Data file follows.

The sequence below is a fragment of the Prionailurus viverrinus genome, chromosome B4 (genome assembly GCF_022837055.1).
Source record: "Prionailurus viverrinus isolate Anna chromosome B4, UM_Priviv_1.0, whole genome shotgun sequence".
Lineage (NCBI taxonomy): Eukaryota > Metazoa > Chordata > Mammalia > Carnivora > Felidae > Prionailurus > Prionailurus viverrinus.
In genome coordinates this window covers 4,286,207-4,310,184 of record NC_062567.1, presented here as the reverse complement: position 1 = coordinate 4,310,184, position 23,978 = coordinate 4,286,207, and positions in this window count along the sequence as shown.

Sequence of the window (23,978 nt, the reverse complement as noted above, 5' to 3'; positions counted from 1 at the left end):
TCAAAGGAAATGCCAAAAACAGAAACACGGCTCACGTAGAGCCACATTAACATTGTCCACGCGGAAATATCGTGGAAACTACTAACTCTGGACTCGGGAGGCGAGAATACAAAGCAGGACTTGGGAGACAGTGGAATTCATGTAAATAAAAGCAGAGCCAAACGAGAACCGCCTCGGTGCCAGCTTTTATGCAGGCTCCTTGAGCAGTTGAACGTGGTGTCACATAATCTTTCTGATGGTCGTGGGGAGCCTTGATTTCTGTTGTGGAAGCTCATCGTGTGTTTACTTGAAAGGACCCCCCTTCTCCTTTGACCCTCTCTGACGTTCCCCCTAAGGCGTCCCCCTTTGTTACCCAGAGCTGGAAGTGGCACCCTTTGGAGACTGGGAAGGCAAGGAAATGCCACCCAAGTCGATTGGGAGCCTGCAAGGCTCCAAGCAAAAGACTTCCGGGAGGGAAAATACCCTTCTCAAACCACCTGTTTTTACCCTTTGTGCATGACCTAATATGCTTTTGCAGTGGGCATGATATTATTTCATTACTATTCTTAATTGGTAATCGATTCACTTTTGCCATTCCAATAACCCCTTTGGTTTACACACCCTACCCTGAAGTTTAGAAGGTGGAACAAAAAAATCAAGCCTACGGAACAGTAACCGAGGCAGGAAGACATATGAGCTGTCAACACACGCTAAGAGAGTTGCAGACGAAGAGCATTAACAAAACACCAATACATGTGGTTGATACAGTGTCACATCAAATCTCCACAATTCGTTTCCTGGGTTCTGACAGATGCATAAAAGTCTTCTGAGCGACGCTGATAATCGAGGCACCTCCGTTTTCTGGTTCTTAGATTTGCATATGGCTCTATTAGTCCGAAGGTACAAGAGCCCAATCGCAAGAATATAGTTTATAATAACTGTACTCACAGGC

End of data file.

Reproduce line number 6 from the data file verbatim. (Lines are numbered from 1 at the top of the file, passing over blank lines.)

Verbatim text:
TCAAAGGAAATGCCAAAAACAGAAACACGGCTCACGTAGAGCCACATTAACATTGTCCACGCGGAAATATCGTGGAAACTACTAACTCTGGACTCGGGAGGCGAGAATACAAAGCAGGACTTGGGAGACAGTGGAATTCATGTAAATAAAAGCAGAGCCAAACGAGAACCGCCTCGGTGCCAGCTTTTATGCAGGCTCCTTGAGCAGTTGAACGTGGTGTCACATAATCTTTCTGATGGTCGTGGGGAGCCTTGATTTCTGTTGTGGAAGCTCATCGTGTGTTTACTTGAAAGGACCCCCCTTCTCCTTTGACCCTCTCTGACGTTCCCCCTAAGGCGTCCCCCTTTGTTACCCAGAGCTGGAAGTGGCACCCTTTGGAGACTGGGAAGGCAAGGAAATGCCACCCAAGTCGATTGGGAGCCTGCAAGGCTCCAAGCAAAAGACTTCCGGGAGGGAAAATACCCTTCTCAAACCACCTGTTTTTACCCTTTGTGCATGACCTAATATGCTTTTGCAGTGGGCATGATATTATTTCATTACTATTCTTAATTGGTAATCGATTCACTTTTGCCATTCCAATAACCCCTTTGGTTTACACACCCTACCCTGAAGTTTAGAAGGTGGAACAAAAAAATCAAGCCTACGGAACAGTAACCGAGGCAGGAAGACATATGAGCTGTCAACACACGCTAAGAGAGTTGCAGACGAAGAGCATTAACAAAACACCAATACATGTGGTTGATACAGTGTCACATCAAATCTCCACAATTCGTTTCCTGGGTTCTGACAGATGCATAAAAGTCTTCTGAGCGACGCTGATAATCGAGGCACCTCCGTTTTCTGGTTCTTAGATTTGCATATGGCTCTATTAGTCCGAAGGTACAAGAGCCCAATCGCAAGAATATAGTTTATAATAACTGTACTCACAGGC